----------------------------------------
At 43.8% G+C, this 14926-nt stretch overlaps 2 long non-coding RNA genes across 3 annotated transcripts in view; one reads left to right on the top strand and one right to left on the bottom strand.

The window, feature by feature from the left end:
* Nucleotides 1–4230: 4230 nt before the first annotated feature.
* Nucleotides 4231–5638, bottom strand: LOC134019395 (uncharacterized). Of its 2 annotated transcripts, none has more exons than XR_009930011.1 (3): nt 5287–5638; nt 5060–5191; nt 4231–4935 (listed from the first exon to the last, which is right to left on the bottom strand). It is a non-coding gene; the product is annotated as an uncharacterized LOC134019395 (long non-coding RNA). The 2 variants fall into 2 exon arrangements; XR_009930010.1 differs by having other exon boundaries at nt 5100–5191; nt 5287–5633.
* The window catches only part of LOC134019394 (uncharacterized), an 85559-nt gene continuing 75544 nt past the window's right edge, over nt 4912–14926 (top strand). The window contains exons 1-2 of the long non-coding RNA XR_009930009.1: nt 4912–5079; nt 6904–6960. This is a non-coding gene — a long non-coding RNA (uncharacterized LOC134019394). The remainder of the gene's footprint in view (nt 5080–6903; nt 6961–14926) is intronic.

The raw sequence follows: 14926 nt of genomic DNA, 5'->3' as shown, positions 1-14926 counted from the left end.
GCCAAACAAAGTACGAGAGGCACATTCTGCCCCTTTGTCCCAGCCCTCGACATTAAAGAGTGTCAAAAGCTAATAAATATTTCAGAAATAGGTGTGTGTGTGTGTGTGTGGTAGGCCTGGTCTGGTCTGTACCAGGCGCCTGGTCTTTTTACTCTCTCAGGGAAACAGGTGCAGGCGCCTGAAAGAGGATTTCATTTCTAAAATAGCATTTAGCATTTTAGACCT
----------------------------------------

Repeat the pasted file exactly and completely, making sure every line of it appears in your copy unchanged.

At 43.8% G+C, this 14926-nt stretch overlaps 2 long non-coding RNA genes across 3 annotated transcripts in view; one reads left to right on the top strand and one right to left on the bottom strand.

The window, feature by feature from the left end:
* Nucleotides 1–4230: 4230 nt before the first annotated feature.
* Nucleotides 4231–5638, bottom strand: LOC134019395 (uncharacterized). Of its 2 annotated transcripts, none has more exons than XR_009930011.1 (3): nt 5287–5638; nt 5060–5191; nt 4231–4935 (listed from the first exon to the last, which is right to left on the bottom strand). It is a non-coding gene; the product is annotated as an uncharacterized LOC134019395 (long non-coding RNA). The 2 variants fall into 2 exon arrangements; XR_009930010.1 differs by having other exon boundaries at nt 5100–5191; nt 5287–5633.
* The window catches only part of LOC134019394 (uncharacterized), an 85559-nt gene continuing 75544 nt past the window's right edge, over nt 4912–14926 (top strand). The window contains exons 1-2 of the long non-coding RNA XR_009930009.1: nt 4912–5079; nt 6904–6960. This is a non-coding gene — a long non-coding RNA (uncharacterized LOC134019394). The remainder of the gene's footprint in view (nt 5080–6903; nt 6961–14926) is intronic.

The raw sequence follows: 14926 nt of genomic DNA, 5'->3' as shown, positions 1-14926 counted from the left end.
GCCAAACAAAGTACGAGAGGCACATTCTGCCCCTTTGTCCCAGCCCTCGACATTAAAGAGTGTCAAAAGCTAATAAATATTTCAGAAATAGGTGTGTGTGTGTGTGTGTGGTAGGCCTGGTCTGGTCTGTACCAGGCGCCTGGTCTTTTTACTCTCTCAGGGAAACAGGTGCAGGCGCCTGAAAGAGGATTTCATTTCTAAAATAGCATTTAGCATTTTAGACCT